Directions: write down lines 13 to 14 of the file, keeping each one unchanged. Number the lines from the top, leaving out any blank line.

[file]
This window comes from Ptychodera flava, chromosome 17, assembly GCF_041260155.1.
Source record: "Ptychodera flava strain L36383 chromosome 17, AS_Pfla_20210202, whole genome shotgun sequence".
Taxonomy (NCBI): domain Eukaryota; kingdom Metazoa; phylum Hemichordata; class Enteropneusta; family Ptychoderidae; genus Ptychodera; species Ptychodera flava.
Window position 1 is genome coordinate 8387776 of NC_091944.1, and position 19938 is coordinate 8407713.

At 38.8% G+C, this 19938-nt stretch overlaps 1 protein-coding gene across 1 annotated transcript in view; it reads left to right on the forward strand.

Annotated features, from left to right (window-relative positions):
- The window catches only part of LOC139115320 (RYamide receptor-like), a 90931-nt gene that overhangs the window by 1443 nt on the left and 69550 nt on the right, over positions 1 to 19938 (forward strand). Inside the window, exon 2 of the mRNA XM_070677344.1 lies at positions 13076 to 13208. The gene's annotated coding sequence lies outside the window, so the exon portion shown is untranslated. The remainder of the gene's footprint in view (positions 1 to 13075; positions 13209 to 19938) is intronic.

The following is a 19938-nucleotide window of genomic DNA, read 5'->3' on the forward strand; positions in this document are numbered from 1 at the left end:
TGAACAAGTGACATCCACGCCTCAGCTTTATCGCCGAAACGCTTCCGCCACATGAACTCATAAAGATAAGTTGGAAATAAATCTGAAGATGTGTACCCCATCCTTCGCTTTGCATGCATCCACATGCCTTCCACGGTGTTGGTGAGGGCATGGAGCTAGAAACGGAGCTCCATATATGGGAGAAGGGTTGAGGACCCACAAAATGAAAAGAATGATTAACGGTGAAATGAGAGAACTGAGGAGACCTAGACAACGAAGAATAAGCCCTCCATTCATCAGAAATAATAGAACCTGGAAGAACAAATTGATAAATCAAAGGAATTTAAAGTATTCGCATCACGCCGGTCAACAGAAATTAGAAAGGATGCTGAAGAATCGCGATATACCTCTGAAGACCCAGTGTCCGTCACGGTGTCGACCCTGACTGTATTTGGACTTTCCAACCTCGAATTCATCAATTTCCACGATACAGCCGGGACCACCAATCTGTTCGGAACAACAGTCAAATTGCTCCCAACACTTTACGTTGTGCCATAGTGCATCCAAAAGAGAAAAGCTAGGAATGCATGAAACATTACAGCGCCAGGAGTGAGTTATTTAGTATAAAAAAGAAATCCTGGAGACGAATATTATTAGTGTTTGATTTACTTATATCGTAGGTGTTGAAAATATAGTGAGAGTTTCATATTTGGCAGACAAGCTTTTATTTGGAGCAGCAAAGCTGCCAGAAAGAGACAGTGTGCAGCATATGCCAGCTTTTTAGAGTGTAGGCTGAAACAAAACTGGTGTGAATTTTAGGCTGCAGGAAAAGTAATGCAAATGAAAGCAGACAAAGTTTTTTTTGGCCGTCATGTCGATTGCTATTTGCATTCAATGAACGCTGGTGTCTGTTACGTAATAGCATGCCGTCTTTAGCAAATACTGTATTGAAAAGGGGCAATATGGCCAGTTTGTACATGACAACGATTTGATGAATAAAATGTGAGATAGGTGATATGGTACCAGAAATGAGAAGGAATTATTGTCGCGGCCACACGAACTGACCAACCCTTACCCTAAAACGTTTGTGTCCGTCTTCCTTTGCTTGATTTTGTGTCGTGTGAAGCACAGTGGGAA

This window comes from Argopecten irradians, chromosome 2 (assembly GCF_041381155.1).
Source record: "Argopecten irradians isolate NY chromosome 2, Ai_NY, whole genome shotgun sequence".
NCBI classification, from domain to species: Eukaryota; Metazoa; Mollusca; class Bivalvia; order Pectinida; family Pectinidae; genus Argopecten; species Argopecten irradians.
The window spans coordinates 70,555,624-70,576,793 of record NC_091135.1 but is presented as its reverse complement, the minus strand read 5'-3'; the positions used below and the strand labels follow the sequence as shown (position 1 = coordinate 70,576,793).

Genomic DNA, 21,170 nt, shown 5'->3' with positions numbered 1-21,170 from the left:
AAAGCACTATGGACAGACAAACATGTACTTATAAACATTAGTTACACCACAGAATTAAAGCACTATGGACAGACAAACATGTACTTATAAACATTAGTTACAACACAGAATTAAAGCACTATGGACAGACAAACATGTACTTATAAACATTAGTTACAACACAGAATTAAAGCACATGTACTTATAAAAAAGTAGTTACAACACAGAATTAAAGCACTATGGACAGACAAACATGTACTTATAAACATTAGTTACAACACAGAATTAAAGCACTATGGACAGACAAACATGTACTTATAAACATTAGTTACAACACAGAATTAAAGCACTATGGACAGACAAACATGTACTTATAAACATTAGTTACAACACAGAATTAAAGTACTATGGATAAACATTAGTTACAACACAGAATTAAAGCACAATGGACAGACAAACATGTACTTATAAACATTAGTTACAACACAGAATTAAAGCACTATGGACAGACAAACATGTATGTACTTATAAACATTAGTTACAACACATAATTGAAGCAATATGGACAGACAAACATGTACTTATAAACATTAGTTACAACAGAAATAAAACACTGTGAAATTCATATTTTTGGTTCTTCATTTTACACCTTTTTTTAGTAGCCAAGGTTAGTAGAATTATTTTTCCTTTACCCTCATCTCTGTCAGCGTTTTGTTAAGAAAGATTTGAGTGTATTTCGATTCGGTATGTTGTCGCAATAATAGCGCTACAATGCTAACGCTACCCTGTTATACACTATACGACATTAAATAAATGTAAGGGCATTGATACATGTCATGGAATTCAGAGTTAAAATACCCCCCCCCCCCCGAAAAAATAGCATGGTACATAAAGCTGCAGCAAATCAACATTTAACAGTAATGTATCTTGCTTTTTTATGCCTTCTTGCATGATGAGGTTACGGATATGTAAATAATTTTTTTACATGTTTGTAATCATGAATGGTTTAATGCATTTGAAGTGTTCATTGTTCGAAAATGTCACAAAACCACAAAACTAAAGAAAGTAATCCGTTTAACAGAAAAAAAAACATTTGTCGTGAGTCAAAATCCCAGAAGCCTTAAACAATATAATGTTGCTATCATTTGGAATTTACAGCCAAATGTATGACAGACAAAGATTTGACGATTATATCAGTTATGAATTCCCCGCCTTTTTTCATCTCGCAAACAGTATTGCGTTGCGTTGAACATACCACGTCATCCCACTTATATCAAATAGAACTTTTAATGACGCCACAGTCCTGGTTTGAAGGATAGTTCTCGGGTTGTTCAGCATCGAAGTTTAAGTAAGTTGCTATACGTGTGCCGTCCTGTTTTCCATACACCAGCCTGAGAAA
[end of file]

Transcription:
The window spans coordinates 70,555,624-70,576,793 of record NC_091135.1 but is presented as its reverse complement, the minus strand read 5'-3'; the positions used below and the strand labels follow the sequence as shown (position 1 = coordinate 70,576,793).

Genomic DNA, 21,170 nt, shown 5'->3' with positions numbered 1-21,170 from the left: